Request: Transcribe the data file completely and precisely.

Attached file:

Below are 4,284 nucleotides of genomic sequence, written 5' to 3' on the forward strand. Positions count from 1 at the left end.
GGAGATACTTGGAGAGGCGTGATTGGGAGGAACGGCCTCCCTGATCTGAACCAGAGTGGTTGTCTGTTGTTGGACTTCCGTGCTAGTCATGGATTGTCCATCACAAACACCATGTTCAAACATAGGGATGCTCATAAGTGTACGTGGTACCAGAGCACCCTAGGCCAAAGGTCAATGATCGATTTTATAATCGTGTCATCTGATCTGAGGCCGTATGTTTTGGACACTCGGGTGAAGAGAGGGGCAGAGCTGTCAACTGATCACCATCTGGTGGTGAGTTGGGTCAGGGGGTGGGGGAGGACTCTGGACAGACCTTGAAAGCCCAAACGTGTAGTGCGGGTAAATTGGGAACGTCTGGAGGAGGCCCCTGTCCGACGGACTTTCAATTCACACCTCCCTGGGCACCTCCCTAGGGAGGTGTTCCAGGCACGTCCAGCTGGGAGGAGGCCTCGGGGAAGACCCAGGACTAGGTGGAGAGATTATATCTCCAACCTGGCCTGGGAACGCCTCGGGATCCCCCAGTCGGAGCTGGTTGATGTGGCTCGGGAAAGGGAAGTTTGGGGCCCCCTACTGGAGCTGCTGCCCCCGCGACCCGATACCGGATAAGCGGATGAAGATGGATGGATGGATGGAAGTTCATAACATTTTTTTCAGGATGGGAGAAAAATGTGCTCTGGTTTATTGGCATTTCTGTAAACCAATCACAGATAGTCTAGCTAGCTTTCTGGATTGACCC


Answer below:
Below are 4,284 nucleotides of genomic sequence, written 5' to 3' on the forward strand. Positions count from 1 at the left end.
GGAGATACTTGGAGAGGCGTGATTGGGAGGAACGGCCTCCCTGATCTGAACCAGAGTGGTTGTCTGTTGTTGGACTTCCGTGCTAGTCATGGATTGTCCATCACAAACACCATGTTCAAACATAGGGATGCTCATAAGTGTACGTGGTACCAGAGCACCCTAGGCCAAAGGTCAATGATCGATTTTATAATCGTGTCATCTGATCTGAGGCCGTATGTTTTGGACACTCGGGTGAAGAGAGGGGCAGAGCTGTCAACTGATCACCATCTGGTGGTGAGTTGGGTCAGGGGGTGGGGGAGGACTCTGGACAGACCTTGAAAGCCCAAACGTGTAGTGCGGGTAAATTGGGAACGTCTGGAGGAGGCCCCTGTCCGACGGACTTTCAATTCACACCTCCCTGGGCACCTCCCTAGGGAGGTGTTCCAGGCACGTCCAGCTGGGAGGAGGCCTCGGGGAAGACCCAGGACTAGGTGGAGAGATTATATCTCCAACCTGGCCTGGGAACGCCTCGGGATCCCCCAGTCGGAGCTGGTTGATGTGGCTCGGGAAAGGGAAGTTTGGGGCCCCCTACTGGAGCTGCTGCCCCCGCGACCCGATACCGGATAAGCGGATGAAGATGGATGGATGGATGGAAGTTCATAACATTTTTTTCAGGATGGGAGAAAAATGTGCTCTGGTTTATTGGCATTTCTGTAAACCAATCACAGATAGTCTAGCTAGCTTTCTGGATTGACCC